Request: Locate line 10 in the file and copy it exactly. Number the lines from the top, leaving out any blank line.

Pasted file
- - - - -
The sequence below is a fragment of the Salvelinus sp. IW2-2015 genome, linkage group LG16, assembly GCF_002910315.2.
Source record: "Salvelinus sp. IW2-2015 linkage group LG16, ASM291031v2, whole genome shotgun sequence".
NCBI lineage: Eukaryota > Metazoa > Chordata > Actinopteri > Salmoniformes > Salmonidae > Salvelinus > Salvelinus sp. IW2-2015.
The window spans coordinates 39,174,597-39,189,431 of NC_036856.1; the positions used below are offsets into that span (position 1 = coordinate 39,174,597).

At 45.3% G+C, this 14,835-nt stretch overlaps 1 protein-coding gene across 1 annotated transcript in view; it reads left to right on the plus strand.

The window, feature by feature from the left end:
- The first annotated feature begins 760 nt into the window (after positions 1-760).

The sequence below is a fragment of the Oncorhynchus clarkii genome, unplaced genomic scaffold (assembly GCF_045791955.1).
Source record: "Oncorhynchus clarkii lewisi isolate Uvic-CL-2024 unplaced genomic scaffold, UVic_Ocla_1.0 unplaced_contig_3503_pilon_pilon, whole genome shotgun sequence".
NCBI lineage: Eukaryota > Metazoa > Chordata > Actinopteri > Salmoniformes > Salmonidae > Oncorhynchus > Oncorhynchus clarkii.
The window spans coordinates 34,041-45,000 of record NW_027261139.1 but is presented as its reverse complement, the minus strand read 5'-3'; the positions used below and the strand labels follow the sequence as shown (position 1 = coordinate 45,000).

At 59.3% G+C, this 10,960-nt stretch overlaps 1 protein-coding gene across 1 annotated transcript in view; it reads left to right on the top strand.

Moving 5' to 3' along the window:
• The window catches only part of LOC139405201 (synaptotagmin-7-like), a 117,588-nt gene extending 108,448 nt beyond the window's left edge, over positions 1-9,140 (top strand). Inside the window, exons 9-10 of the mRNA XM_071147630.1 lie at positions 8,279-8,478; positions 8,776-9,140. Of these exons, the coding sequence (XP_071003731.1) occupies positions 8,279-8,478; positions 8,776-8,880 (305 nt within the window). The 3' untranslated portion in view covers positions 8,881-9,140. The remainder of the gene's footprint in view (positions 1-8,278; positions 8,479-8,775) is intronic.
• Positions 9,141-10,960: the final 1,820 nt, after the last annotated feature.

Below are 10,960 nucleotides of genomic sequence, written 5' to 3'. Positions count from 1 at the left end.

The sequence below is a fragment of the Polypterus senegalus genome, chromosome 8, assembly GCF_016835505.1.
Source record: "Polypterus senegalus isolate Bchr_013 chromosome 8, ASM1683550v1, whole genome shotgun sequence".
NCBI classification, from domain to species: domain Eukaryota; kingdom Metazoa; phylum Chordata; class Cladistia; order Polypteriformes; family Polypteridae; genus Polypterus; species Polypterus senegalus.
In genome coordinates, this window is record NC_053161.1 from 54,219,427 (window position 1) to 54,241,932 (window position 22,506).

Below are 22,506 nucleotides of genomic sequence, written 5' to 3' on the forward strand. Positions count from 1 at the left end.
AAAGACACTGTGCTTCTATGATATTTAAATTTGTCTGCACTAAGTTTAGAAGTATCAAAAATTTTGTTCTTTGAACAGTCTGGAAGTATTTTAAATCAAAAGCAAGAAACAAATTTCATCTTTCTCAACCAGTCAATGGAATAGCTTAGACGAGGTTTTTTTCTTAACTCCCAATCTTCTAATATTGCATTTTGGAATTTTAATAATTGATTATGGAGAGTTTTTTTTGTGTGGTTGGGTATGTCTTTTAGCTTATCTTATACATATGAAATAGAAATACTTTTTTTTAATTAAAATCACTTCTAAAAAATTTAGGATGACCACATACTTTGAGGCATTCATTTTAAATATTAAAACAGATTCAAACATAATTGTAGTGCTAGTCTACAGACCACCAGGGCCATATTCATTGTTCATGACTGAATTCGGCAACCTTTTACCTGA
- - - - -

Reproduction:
NCBI lineage: Eukaryota > Metazoa > Chordata > Actinopteri > Salmoniformes > Salmonidae > Oncorhynchus > Oncorhynchus clarkii.